Date of Award

January 2020

Document Type

Open Access Thesis

Degree Name

Master of Public Health (MPH)


School of Public Health

First Advisor

Catherine Yeckel

Second Advisor

Rosana Gonzalez-Colaso


Hypertension is one of the most common medical conditions, affecting nearly one-third of Americans.1 Chronic high blood pressure is the cause of numerous cardiovascular diseases which cost the United States over $100 billion annually.1 The American College of Cardiology and American Heart Association have recently challenged the previous definition of hypertension by suggesting those with a blood pressure of ≥130/80 mmHg now have the disease.2 This new threshold would classify nearly 50% of Americans as hypertensive.2 Establishing a diagnosis of hypertension can be difficult and resource intensive requiring patients to have serial recordings over 24-hours. Until recently there has been no reliable strategy for indexing the 24-hour ambulatory blood pressure in the clinic. This thesis used the Proof-BP algorithm along with traditional Clinic BP measurements to analyze MI, stroke, and CHF prevalence in hypertensive NHANES participants. Additionally, the sensitivity, specificity, and predictive values of Proof-BP and Clinic BP were calculated. Based on the findings of this study, Proof-BP may be advantageous at assessing cardiovascular prevalence in certain groups. Due to its high specificity and negative predictive value, Proof-BP provides a reliable method of ruling out cardiovascular disease in healthy populations. Importantly, Proof-BP allows for detection of white coat hypertension and masked hypertension, both of which are impossible to detect from a single blood pressure measurement.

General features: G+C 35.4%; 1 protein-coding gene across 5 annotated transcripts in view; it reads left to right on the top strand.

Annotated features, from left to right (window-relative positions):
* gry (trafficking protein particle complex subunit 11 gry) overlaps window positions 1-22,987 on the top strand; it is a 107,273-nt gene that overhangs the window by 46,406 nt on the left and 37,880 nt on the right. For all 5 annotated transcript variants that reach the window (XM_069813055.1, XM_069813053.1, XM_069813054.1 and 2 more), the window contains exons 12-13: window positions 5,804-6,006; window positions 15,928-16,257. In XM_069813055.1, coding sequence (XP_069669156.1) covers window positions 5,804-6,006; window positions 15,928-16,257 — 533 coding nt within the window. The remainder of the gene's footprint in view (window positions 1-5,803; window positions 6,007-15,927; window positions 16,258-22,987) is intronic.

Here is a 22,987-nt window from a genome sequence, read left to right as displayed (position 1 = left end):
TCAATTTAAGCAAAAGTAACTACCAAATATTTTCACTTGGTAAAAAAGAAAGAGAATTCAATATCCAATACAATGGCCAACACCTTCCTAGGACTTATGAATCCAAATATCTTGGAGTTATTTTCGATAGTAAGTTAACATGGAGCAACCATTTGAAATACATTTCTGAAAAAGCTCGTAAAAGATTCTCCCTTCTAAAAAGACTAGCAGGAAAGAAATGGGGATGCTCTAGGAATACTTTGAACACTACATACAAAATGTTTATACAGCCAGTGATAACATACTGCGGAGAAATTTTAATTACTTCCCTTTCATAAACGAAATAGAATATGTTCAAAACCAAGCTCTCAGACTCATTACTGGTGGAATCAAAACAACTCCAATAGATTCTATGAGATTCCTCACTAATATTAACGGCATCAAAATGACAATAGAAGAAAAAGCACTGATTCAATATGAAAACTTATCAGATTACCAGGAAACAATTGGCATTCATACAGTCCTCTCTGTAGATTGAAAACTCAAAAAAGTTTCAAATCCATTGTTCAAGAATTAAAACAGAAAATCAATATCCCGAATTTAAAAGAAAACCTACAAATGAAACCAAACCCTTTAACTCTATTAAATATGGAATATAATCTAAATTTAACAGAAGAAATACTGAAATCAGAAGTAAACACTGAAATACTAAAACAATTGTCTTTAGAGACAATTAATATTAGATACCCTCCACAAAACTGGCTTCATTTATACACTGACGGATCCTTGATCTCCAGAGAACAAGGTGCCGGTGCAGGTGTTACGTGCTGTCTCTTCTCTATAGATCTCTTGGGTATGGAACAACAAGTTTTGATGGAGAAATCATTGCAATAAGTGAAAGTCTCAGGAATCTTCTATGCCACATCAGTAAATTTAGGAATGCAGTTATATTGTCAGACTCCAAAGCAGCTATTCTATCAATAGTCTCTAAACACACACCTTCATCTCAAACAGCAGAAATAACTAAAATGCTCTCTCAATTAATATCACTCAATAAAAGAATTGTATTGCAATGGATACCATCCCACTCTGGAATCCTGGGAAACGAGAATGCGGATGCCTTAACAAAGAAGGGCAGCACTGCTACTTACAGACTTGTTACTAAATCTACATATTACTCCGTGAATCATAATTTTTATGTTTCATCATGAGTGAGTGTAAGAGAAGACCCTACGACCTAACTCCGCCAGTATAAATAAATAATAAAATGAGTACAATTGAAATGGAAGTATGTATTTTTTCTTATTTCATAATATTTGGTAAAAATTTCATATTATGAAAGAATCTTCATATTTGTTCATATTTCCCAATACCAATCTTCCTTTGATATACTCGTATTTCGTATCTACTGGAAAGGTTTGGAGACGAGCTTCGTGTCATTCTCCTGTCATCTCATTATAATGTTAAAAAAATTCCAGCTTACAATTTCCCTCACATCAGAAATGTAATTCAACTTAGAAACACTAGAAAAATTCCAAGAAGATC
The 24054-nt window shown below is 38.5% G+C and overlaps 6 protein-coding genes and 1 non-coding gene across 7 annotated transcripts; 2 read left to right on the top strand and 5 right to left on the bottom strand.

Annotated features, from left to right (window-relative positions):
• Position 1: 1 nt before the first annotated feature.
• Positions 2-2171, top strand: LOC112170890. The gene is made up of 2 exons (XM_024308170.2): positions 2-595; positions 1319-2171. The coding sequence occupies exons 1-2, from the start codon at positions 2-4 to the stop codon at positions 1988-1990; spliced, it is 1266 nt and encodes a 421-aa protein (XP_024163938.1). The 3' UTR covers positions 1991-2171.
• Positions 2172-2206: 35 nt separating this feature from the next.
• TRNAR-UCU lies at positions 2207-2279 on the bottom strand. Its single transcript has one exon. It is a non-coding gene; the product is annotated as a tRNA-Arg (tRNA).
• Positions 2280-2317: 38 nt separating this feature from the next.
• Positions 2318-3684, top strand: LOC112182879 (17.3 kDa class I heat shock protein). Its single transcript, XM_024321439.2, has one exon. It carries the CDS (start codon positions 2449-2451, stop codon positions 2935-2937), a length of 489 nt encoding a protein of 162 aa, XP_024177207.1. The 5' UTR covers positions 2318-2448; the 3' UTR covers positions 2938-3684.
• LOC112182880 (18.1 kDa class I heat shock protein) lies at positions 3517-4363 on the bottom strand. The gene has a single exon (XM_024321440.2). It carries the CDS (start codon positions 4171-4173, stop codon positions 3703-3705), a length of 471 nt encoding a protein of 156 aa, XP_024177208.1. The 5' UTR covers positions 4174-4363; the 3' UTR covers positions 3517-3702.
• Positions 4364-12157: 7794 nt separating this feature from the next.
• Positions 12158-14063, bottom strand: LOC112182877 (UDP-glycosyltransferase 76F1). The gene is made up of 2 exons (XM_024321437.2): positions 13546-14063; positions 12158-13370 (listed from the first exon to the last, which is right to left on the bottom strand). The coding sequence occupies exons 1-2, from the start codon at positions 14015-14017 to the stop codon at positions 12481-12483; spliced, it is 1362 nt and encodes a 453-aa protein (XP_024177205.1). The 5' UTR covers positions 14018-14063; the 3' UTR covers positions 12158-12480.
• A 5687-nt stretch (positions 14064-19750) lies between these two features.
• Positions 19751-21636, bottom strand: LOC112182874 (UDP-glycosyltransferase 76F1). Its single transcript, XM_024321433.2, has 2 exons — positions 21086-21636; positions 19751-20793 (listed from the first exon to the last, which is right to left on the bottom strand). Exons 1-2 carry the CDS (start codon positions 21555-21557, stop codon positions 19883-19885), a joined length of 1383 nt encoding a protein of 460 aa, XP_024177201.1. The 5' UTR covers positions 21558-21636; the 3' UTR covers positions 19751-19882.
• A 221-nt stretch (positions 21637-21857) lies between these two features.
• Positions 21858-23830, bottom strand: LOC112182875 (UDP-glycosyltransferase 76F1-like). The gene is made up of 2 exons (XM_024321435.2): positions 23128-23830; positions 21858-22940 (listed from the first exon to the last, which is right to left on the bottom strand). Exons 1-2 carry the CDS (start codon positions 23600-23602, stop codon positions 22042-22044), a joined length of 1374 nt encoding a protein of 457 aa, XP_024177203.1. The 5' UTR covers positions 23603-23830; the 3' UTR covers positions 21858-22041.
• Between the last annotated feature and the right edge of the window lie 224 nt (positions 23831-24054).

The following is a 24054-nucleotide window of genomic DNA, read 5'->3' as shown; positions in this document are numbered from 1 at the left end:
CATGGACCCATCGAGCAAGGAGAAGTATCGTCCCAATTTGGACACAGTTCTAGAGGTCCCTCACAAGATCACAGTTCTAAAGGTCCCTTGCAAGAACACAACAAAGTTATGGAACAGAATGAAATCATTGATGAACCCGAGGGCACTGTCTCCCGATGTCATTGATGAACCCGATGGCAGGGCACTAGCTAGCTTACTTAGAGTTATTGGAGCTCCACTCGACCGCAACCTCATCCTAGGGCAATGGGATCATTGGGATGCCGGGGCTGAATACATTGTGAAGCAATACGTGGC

This is an Open Access Thesis.

Open Access

This Article is Open Access